The Net Zero Teesside project report dated July (2022) stated that the two projects were expected to be developed in the overlap area, but BP and its partners found it difficult to achieve this throughout the region.

In order to start carbon injection into the project by 2026, BP has expressed doubts that a compromise can be reached in time, as it needs assurance on the fate of the region.

While Oersted stated that the sporadic turbines that could reduce the boating problem would reduce the company’s annual electricity production by 2.5%, thus the project would become less competitive in the market.

The wind power project’s planned capacity of 2.6 GW will help the country achieve its goal of increasing offshore wind capacity from 11 GW in 2021 to 50 GW by 2030.

These efforts require huge investments in new marine infrastructure for the North Sea.

Talks continue despite obstacles

During the current discussions, BP has stated that it is committed to a mutually acceptable solution, while Denmark’s Ørsted has expressed confidence that an agreement can be reached to allow development of both projects.

Regulators and industry experts believe there is hope for wind power and carbon capture and storage projects shared by the region.

The North Sea Transitional Authority (NSTA) stressed that advances in technology could change the calculations, adding that alternative methods of monitoring carbon dioxide were still in the development stages or were too expensive, leading to increased costs to the industry without realizing profits.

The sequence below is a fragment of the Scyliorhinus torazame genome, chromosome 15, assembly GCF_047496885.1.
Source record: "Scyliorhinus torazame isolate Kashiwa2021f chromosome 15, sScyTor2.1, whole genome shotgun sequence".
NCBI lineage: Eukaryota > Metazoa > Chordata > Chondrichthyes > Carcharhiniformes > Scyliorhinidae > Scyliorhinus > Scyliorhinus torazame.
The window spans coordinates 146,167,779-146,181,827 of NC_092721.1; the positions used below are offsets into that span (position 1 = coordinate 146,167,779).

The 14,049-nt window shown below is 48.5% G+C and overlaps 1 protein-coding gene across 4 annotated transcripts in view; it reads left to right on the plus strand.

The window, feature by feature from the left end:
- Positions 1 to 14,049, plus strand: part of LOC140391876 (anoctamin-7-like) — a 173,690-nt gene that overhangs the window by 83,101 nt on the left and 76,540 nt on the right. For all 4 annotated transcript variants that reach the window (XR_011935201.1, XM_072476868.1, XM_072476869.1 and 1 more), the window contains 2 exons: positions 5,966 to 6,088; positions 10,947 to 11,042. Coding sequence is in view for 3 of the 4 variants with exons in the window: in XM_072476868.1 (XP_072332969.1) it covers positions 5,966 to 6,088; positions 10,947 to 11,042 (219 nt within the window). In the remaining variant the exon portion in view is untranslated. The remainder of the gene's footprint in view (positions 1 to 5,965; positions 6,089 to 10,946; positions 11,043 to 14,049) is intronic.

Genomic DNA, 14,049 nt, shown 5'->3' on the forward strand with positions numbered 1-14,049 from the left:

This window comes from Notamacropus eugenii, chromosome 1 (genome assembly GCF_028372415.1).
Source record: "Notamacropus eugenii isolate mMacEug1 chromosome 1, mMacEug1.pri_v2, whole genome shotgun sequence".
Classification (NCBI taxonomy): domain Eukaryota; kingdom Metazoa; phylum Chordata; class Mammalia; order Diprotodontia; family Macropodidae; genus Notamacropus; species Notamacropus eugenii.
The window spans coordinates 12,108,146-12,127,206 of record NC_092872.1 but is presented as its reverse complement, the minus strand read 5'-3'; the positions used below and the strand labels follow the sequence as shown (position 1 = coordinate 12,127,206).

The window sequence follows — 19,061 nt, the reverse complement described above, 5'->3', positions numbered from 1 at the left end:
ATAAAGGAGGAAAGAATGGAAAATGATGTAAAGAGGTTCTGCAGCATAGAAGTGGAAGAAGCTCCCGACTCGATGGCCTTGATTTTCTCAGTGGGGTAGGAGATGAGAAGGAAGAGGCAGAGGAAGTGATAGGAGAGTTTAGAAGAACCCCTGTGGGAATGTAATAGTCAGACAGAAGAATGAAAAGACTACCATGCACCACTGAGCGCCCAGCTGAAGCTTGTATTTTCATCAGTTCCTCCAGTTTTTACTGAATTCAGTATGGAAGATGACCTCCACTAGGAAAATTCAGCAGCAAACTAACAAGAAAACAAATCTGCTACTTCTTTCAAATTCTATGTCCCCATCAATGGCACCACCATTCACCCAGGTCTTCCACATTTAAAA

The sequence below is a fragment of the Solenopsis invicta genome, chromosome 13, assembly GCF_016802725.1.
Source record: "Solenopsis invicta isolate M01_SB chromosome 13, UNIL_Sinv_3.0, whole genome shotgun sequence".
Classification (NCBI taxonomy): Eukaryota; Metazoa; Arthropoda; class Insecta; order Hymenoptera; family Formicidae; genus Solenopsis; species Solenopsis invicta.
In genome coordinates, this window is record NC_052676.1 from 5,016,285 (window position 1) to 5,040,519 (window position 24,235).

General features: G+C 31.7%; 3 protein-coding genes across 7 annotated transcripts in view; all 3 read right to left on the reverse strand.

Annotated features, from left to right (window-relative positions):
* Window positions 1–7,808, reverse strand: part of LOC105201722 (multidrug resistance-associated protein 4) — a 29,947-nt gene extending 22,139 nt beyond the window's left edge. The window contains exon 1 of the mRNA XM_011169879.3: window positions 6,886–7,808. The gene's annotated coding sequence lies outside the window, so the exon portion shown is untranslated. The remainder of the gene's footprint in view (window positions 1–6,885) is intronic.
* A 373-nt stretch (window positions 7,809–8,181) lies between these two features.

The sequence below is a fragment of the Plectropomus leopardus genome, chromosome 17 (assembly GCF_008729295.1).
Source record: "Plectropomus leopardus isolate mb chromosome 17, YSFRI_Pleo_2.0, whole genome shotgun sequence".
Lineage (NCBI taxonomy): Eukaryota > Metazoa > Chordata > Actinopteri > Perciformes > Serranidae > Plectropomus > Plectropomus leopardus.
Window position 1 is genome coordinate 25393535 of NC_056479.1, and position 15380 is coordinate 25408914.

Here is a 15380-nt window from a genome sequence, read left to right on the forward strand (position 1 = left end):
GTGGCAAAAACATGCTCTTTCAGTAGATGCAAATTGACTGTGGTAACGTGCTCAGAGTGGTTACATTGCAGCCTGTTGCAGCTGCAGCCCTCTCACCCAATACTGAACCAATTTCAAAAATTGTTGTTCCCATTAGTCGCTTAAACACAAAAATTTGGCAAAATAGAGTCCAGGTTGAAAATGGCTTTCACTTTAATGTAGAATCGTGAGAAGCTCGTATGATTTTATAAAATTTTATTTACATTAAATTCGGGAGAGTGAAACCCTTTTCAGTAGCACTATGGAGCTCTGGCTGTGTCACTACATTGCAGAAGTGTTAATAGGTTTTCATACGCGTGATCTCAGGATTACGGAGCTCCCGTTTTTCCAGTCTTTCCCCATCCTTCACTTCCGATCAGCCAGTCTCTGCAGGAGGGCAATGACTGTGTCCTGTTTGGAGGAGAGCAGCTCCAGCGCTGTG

The “ocean floor nodes” technology can carry out the tasks of seismic data boats, and the technology is a seismometer located on the sea floor, and can be applied to a depth of thousands of meters.

However, the agency’s chief geophysicist, Ronnie Barr, said that while the costs of this technology are expected to come down, it is likely to cost 3 or 4 times the cost of using boats.

For his part, John Underhill, director of the Center for Energy Transition at the University of Aberdeen, geologist, stressed the need to develop sites for carbon capture and storage to support climate goals in Britain, but there are no signs of a breakthrough to resolve the crisis between the two companies, and it is likely that the same problem will appear elsewhere.

There are other similar problems with the planned Acorn Carbon project off Scotland, which overlaps with the Maram Wind offshore wind farm.

Shell and Scotch Power Renewables, which secured initial rights to develop the wind farm a year ago, said they were in discussions with Acorn.

Shell, also a developer in Acorn, added that both projects were at an early stage and that the overlap was not widespread.

Underhill noted that the Becquerel gas field is a potential site for future carbon capture and storage, but current plans to build an Outer Dowsing wind farm could face similar hurdles.

According to wind farm project manager David Feu, development of the project is on track to supply 1.6 million homes with electricity by the end of the decade.